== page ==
The effect that information has on security prices has been at the heart of financial economics research for decades. The general consensus is that superior returns can be achieved with superior information.
“Timely processing of structured and unstructured data and understanding the complex interrelationships embedded in such information is critical for the success of any active investment strategy.”
However, monitoring what fuels stock performance is a constant challenge for active investment managers.
Active managers are constantly attempting to find inefficiencies in the markets. They do this by using a unique variety of strategies to build portfolios, based on the understanding and insight of their research staff and the information they are able to process. In today’s world, monitoring the wealth of information presents a unique challenge unlike ever before.
The effectiveness of any active investment strategy critically depends on the ability to process the enormous amount of information that is constantly arriving. A firm is impacted not just by news related to it but by any event or information that can impact its operations or business model; for example, a new product introduction by a competitor or a macroeconomic development that drives demand for the firm’s products. In fact, the number of ways a firm can be impacted is both large and complex, and requires extensive monitoring and interpretation of the information universe. Relevant information may not even contain the firm’s name at all, but could have a second or third order effect on it.
The ability to quickly assess events reported in the news, emerging research, blogs, and more is essential to having an effective investment strategy. However, the incredibly high frequency and heterogeneity of information flow now far outstrips the capacity of investment managers, asset managers, hedge fund managers, quantitative managers and other financial services professionals and their staff to process all the data related to a fund against a complex model systematically and consistently. Achieving real-time intelligence for capital markets cannot be attained without the right technology to help guide the process.
Achieving Real-Time Intelligence
Artificial Intelligence (AI)-powered applications based on advanced computational linguistics and natural language understanding can be used to extract signals based on contextual relevance from thousands ofglobal, regional and local sources including internet URLs, news, research, blogs, social media, internal proprietary documents and content from premium sources. Such AI-enabled solutions are used to interpret millions of global events as they occur and analyze them through comprehensive causal models individualized for each company to develop an outlook. Next, they determine its relevance to one or more firms and rate the impact of the information via a rating scale for severity.
To accurately achieve real-time intelligence, the AI-based analysis should incorporate the following components centered around the ideas of context and relevance:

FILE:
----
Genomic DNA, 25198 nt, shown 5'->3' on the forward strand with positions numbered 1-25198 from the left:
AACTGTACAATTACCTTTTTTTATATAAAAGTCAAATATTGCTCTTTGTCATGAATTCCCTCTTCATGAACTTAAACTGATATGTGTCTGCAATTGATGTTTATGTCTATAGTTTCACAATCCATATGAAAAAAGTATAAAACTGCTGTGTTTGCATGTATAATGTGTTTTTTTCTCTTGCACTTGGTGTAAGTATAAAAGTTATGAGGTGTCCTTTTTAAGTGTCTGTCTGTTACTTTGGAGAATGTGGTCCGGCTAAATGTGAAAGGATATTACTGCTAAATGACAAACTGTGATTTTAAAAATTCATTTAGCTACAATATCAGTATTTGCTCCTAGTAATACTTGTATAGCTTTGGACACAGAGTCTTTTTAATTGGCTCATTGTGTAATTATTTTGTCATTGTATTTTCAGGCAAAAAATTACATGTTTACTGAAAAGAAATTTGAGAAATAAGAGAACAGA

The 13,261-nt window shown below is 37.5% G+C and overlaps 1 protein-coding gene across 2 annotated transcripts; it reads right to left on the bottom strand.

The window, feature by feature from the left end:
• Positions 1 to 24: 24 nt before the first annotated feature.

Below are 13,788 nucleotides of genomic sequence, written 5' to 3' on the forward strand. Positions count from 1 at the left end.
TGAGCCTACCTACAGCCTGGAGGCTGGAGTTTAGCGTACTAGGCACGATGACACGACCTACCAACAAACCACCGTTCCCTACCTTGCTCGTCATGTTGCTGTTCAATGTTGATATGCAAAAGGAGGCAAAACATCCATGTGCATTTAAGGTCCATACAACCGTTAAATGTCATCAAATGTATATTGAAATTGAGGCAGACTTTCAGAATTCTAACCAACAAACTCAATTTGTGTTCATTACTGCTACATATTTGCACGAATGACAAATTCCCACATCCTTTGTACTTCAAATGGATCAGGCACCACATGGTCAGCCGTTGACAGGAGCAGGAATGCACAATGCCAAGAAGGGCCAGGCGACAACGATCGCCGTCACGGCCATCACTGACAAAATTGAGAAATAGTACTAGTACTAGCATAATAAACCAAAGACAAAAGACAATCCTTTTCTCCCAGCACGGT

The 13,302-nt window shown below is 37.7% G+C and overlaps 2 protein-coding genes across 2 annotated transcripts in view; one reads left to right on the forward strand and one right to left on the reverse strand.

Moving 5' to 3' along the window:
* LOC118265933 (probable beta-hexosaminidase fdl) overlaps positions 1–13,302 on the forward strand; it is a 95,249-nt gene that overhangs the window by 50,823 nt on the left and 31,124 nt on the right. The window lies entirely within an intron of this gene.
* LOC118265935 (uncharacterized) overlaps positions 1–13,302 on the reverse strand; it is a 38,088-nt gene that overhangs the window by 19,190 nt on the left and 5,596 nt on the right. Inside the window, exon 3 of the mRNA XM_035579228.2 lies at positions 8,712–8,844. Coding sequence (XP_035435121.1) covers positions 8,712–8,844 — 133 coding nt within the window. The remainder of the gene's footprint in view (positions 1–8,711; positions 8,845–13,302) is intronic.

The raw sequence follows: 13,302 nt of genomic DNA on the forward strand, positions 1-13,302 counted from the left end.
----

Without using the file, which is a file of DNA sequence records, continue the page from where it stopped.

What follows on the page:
• Firm-specific operating models that comprise a network of factors that will impact the firm
• A way to classify the information into one or more topics and determine its relevance by examining the firm’s Information Model
• An assessment of the potential impact on the firm by analyzing impact phrases within the information
Natural Language Understanding: The Key Element for Determining Context and Relevance
Understanding context is a multifaceted challenge. Natural language understanding (NLU) involves applying computational linguistics principles to reverse engineer text back to its fundamental ideas, and realizing how the ideas were connected together to form sentences, paragraphs and the full document. As the natural language text is processed, it needs to be done in the right context which can only be done by focusing on the language structure; not just on the words in the text.
The words in many languages can be used in multiple senses, so it is important to disambiguate word senses so their usage in a particular document can be accurately understood. Text documents often use domain specific discourse models, (e.g. legal contracts, news articles, research reports, etc.). There are certain properties of such domain discourse models that should be incorporated in the AI technology in order to enhance NLU.
Many words may also be used as proxies within a document. AI technology must have a way to recognize and understand proxies like “Xerox” for “copy.” In some cases, text in a document may refer to knowledge which is not explicitly part of the text. Humans can understand this with prior knowledge. AI technologies on the other hand have to create a repository of global knowledge that can be retrieved to supplement the document text in order to gain full understanding of its meaning.
Active investment strategies depend on identifying such information inefficiencies, however many currently use research methods which simply cannot process the deluge of the near-real-time information now available in a systematic and efficient fashion.
Timely processing of structured and unstructured data and understanding the complex interrelationships embedded in such information is critical for the success of any active investment strategy. Through AI-enabled applications, the challenge of aggregating and interpreting content from around the world can now be more effectively met to help determine the potential relevance and impact of that information on a company’s intrinsic value.